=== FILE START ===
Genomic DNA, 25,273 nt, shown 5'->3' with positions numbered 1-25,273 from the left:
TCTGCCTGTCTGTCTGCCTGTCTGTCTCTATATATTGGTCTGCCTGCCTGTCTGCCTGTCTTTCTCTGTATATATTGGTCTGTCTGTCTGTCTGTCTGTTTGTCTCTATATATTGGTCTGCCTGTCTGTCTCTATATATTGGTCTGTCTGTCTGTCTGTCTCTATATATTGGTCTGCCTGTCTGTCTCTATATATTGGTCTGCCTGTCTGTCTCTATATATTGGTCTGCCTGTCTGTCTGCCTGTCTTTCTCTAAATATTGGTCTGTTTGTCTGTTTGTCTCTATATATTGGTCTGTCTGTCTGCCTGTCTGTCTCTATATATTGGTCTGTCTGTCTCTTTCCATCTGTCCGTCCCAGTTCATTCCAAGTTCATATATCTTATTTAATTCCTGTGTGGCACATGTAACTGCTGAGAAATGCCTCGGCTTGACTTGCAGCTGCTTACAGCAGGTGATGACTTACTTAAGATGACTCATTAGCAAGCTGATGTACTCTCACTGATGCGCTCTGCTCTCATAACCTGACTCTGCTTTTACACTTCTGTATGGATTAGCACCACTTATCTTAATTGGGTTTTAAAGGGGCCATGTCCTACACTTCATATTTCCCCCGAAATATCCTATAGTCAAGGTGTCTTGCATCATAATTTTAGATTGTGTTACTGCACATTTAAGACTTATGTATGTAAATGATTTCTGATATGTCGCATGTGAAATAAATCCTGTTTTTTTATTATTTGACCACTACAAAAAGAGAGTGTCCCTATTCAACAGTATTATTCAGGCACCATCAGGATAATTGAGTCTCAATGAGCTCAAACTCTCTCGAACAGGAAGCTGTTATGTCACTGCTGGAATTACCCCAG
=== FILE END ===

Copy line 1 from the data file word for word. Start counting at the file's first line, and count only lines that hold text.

Genomic DNA, 25,273 nt, shown 5'->3' with positions numbered 1-25,273 from the left: